COVID case sends students home

Masha Scheele

Precautionary measure impacts seven classes at EMV

Seven classes at Ecole Mountain View were sent home as the result of an individual from the elementary school testing positive for COVID-19 on Monday, Nov. 30.

“We are sending home people as a precautionary measure and there’s one positive COVID-19 case here, it affects a lot of people, but there has only been one COVID case. Our hope is that everybody will stay home as a precaution and will be safe and will be OK,” said Kurt Scobie, principal of Mountain View.

Scobie explained that this is not considered an outbreak, but students will have to monitor for symptoms during their 14 days of required isolation after last contact with the case.

In the meantime, teachers will provide students with at-home assignments and learning until they return to school on Dec. 9.

Teachers are working on what the next six class days will look like and will send out packages to their students.

“I think the teachers feel it is easier overall to move into online learning. It’s not the same difficulty as there was in March,” Scobie said.

The school was notified of the positive COVID-19 result on the morning of Nov. 30, but the individual had been self-isolating since the onset of symptoms on Nov. 25.

Through contact tracing, anyone who was in close contact on Nov. 23, 24, and 25 was notified.

School staff immediately determined that the individual worked within close proximity of students in two Grade three classes who were then sent home.

“You want everybody to be safe and you don’t want to send anybody home scared. We were sending home Grade three’s in the middle of the day. Their teachers did a fantastic job of keeping them calm, being supportive for them, all of it. Answering all the questions they needed to,” Scobie said.

Alberta Health Services (AHS) explained that anyone in the same room as the individual for at least 15 minutes, masked or not, would be considered a close contact.

The individual was wearing a mask for the duration of their time in each classroom.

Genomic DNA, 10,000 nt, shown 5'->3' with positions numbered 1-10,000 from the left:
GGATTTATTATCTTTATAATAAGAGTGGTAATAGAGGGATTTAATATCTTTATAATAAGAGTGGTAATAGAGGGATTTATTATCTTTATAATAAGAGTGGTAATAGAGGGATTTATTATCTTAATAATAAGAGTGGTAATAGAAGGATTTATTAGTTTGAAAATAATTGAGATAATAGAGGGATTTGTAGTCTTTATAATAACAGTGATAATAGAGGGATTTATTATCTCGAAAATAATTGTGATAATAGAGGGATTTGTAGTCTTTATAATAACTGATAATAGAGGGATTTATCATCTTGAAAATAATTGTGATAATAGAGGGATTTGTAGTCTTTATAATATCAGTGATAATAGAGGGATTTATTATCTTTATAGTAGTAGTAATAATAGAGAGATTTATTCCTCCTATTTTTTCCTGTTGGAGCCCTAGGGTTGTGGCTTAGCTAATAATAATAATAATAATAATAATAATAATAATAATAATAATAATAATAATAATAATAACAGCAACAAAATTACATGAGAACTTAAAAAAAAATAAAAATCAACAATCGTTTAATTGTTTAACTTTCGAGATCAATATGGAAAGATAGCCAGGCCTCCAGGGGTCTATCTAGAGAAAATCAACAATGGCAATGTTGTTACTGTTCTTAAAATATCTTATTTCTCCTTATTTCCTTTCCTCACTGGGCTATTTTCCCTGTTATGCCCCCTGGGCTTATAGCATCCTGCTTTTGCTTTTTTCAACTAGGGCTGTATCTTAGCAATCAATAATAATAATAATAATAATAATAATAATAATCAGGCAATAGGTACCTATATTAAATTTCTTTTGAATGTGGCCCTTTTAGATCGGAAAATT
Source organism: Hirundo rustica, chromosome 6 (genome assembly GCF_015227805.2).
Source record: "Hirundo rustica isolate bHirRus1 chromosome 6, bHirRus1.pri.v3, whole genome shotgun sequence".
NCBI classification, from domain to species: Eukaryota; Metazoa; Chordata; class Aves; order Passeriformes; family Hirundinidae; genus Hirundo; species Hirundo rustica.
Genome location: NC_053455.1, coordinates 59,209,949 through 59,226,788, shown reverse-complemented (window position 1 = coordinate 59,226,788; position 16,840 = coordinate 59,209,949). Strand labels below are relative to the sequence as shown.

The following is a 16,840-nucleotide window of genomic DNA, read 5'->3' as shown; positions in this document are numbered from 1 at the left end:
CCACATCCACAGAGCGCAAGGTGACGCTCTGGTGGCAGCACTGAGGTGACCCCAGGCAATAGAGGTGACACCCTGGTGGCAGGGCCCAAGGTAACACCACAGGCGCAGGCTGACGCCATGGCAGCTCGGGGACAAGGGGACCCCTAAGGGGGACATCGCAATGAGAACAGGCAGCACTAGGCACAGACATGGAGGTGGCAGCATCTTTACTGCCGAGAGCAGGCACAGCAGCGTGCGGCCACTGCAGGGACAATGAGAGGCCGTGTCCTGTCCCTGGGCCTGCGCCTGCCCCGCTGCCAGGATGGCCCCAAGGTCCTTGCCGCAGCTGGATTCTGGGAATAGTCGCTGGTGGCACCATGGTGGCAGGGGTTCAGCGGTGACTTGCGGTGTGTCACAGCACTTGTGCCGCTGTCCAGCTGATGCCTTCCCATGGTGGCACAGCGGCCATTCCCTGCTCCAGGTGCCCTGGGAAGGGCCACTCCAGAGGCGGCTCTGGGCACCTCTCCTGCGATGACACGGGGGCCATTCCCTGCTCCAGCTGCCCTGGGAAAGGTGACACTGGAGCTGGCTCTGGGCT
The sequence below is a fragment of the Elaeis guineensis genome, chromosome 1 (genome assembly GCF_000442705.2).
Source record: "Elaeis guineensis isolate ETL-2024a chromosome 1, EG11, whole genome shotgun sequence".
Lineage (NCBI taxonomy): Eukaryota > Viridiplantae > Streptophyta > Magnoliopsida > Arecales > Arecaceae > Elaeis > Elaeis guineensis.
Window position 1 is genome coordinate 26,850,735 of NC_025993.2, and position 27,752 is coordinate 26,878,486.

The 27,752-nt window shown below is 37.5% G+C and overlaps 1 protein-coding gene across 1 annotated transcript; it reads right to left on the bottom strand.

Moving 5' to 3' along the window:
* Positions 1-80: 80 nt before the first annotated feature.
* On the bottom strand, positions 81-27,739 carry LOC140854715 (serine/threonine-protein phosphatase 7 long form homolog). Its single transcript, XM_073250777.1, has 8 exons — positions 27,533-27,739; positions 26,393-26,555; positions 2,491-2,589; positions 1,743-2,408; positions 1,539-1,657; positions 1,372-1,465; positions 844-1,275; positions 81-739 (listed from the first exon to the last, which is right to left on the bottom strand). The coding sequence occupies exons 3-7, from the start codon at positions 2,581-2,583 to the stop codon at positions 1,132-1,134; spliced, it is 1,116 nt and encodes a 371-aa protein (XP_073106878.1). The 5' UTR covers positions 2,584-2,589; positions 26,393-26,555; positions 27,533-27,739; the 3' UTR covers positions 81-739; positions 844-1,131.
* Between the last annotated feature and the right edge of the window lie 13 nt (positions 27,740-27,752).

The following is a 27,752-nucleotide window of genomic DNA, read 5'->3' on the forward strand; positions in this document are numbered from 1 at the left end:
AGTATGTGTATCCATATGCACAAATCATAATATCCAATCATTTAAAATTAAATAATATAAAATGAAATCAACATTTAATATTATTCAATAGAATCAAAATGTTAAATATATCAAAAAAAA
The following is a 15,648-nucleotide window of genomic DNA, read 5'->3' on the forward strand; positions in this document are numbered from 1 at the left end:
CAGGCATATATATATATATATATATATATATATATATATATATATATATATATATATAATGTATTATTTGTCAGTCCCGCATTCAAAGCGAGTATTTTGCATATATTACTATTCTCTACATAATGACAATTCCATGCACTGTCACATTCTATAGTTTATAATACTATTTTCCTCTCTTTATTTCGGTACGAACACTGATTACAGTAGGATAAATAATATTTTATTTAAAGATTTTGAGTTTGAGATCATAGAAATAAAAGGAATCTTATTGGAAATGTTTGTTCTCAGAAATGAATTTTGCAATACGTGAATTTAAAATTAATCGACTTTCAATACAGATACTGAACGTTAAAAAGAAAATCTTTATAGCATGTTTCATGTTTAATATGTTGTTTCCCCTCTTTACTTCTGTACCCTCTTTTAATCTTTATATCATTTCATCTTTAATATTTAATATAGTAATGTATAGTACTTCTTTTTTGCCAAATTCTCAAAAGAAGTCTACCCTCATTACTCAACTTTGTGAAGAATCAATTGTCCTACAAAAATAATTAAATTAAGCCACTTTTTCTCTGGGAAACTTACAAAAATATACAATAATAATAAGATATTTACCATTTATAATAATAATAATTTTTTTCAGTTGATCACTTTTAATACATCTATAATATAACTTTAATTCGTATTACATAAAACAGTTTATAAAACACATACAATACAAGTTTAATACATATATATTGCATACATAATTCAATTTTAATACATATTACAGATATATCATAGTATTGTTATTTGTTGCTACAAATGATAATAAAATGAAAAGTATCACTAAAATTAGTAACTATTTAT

After speaking with AHS, five more classes were notified that the individual had been in their classroom and they would be required to stay home as well. 

Families from one grade one, grade two, grade six, and two grade five classes were contacted.

Scobie said that while the process went smoothly, contacting the families and caretakers was difficult. Teachers and staff don’t want to send students home and want to provide the best learning environment as possible, he added.

“We feel bad and nobody wants to be the person that has COVID. Everybody that’s here cares about these kids and wants to do the best by them and it’s devastating to be the person that has covid and feels they’ve disappointed everyone,” Scobie said.

Parents were very understanding and staff were able to answer as many questions as they could.

Scobie explained that siblings of primary contacts can still continue coming to school and only primary contacts have to stay home to isolate.

All classes are cleaned every day and affected classrooms will undergo a deep clean.

Students don’t have to get tested unless they show symptoms. Pending any other positive cases, students and teachers will return to school on Dec. 9. 

Families of students and staff were reminded to monitor for any signs or symptoms of COVID-19 and fill out the online Alberta Health Services COVID-19 self-assessment or call Health Link at 811 if they notice symptoms.

Scobie noted that the health unit has been very supportive as well as the Grande Yellowhead Public School Division (GYPSD).

“Everytime we’re confused about something and we ask, we get answers. I get answers from my division that are good and I get answers from AHS that’s been good,” Scobie said.

Dr. Kelly Harding, assistant superintendent at GYPSD, stated that the division is proud of how their teachers are handling the situation and are focusing on kids learning. 

“From a division perspective, we are very appreciative of the hard work of every school leader and the families and the staff who contribute to keeping the school risk free of transmission,” she said.

Diana Rinne, senior communications advisor at AHS, noted that an SMS text system was implemented to quickly notify persons of their positive COVID-19 test results.

“This means that people are getting test results 24/7 and receive the instructions to immediately isolate. As such, when students test positive for COVID-19, parents often receive a text message ahead of being phoned by AHS and will often notify their child’s school before AHS has completed contact tracing,” Rinne said.

AHS is prioritizing school-aged children for case investigations and contact tracing and streamlining the process to ensure that teachers and school staff are easily identified for prioritization as well.  

With confirmed positive cases of COVID-19 continuing to rise across Alberta, local Dr. Noel Corser stated that Hinton’s hospital is also feeling the pressure.

“Our hospital doesn’t exist in a vacuum, but is affected by the overall health system – currently Jasper is unable to admit new patients so they may come here, and we’ve had to open space for Edmonton patients because Edmonton is overflowing,” Corser stated.

When Edmonton is severely backed up, it’s more likely that patients who need Edmonton-level care won’t be able to get it, and that’s scary, he reiterated.

Corser stated that people should not avoid coming to the hospital if they’re sick, which happened to some extent in the spring, and led to worse outcomes in some cases.